Filed under: Features | Tags: album review, Chamber Music, Cormega, Ghostface Killah, GZA, hip-hop, Method Man, new music, Raekwon, RZA, Sean Price, Wu-Tang, Wu-Tang Clan
Wu-Tang Clan never cared about their stake in popular culture. Nor have they ever changed their style or sound, unlike many other hip-hop groups just trying to get to the top of the charts. Aside from RZA’s bizarre love for kung fu flicks, Wu Tang’s sound continues to impress with distorted drums and unique instruments.
The supporting cast on this album stands tall, and the fact that GZA, Method Man and Masta Killa don’t make an appearance doesn’t change a thing. This is Wu-Tang, the largest hip-hop family of all time coming back, swinging hard and taking no prisoners. There are new guests on this album and this group of “young bloods” fascinates me to no end. The rappers and the beats mesh perfectly for a mix of old and new.
RZA, the genius behind this album, doesn’t shy away from the spotlight and every other track he talks about kung fu flicks and his philosophies on life. He discusses how he (“The Abbot”) must “keep his fire burning to spark another fire” and train a student to fight the villain. This is exactly what this album does. He comes back with some old (Ghostface Killah, U-God, Raekwon, Inspectah Deck) and some new rappers to take down the rap “corporation.”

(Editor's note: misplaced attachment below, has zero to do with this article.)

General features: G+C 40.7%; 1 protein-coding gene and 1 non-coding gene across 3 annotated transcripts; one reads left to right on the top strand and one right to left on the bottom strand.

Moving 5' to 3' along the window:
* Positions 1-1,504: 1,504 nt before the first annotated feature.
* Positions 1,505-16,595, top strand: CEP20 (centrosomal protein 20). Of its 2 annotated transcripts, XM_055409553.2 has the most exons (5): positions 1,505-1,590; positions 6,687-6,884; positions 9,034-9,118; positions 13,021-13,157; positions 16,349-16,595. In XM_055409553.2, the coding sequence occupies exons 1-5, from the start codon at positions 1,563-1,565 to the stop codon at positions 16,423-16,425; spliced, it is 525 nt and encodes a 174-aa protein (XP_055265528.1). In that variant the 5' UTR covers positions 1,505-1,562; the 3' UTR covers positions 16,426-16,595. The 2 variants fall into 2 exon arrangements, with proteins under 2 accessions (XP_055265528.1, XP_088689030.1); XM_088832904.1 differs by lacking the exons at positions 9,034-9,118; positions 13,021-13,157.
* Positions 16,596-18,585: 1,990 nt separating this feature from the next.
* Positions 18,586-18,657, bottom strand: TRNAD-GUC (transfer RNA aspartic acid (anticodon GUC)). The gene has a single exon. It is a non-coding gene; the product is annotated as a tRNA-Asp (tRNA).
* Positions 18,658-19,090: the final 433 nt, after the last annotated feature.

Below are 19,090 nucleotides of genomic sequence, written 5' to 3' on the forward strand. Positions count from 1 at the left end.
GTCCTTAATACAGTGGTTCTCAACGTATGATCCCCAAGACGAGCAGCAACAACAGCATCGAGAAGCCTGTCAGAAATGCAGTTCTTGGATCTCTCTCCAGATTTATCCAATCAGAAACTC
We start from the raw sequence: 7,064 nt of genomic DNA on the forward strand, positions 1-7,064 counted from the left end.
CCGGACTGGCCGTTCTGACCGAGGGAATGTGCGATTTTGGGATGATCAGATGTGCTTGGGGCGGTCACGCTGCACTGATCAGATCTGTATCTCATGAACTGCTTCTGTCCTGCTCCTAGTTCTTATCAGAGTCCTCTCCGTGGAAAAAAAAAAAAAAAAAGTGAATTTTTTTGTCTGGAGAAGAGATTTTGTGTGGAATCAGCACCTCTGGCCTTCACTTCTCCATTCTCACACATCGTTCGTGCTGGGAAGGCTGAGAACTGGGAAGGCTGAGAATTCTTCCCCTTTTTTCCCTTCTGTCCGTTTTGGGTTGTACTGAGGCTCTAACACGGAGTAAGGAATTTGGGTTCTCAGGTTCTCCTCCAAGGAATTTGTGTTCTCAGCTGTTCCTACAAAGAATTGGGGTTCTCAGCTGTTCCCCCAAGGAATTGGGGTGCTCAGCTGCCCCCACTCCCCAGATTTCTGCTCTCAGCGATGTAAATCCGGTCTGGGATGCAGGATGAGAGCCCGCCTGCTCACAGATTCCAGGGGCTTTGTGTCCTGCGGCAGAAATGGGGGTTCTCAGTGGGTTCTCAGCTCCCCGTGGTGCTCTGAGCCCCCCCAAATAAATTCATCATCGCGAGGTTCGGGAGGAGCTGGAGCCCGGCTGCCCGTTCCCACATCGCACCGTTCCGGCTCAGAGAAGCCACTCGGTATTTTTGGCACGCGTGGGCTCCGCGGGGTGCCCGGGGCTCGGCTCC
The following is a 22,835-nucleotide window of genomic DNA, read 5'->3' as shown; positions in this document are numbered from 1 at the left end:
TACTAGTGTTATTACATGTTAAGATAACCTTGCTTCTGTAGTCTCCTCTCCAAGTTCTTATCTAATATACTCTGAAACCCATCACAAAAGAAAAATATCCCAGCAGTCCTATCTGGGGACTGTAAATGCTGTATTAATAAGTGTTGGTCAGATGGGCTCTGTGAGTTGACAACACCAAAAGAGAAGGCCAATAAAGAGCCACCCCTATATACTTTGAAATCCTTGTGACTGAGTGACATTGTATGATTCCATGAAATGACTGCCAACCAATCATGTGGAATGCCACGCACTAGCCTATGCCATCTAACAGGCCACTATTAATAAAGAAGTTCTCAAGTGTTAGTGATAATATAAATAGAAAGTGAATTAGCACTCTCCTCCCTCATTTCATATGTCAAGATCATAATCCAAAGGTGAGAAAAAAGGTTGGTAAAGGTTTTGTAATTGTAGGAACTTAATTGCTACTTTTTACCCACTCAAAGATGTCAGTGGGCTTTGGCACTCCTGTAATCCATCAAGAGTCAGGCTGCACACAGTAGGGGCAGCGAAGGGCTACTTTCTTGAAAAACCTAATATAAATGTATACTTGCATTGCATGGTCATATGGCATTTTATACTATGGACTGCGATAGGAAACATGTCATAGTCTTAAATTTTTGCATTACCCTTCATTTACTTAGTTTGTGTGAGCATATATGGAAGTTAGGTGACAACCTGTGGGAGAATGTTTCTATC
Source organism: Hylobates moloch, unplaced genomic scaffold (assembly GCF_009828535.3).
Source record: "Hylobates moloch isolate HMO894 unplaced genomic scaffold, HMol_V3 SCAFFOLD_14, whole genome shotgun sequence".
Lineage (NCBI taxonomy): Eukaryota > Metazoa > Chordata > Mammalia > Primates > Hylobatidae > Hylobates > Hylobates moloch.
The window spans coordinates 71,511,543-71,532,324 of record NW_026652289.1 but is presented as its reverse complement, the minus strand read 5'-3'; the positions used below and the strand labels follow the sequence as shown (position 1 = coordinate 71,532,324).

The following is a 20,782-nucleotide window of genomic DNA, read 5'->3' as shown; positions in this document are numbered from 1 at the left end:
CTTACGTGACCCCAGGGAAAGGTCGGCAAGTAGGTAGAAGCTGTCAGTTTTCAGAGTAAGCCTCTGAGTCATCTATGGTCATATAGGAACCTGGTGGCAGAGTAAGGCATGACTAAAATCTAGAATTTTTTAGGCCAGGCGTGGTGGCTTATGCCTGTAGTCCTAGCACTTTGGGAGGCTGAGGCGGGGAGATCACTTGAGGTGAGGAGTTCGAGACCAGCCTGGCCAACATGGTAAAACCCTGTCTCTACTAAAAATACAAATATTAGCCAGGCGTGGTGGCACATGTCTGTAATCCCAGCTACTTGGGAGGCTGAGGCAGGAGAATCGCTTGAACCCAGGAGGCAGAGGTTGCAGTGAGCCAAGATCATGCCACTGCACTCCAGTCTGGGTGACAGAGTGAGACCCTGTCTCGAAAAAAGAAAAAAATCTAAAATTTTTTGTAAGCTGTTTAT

RZA locks in hard with the best track on the album “Radiant Jewels.” The beat is bumping hard with a string section and an army-like snare hit with a riding bass line. Raekwon teams up with non-Wu-Tang Clan members, Cormega and Sean Price. Their flows are both biting and soothing, both fluid and solid at the same time.
Overall, this album proves that Wu-Tang hasn’t gone anywhere. Even though I think hip-hop is on its way out, Wu-Tang is an everlasting flame.
Best Track: “Radiant Jewels” feat. Raekwon, Cormega and Sean Price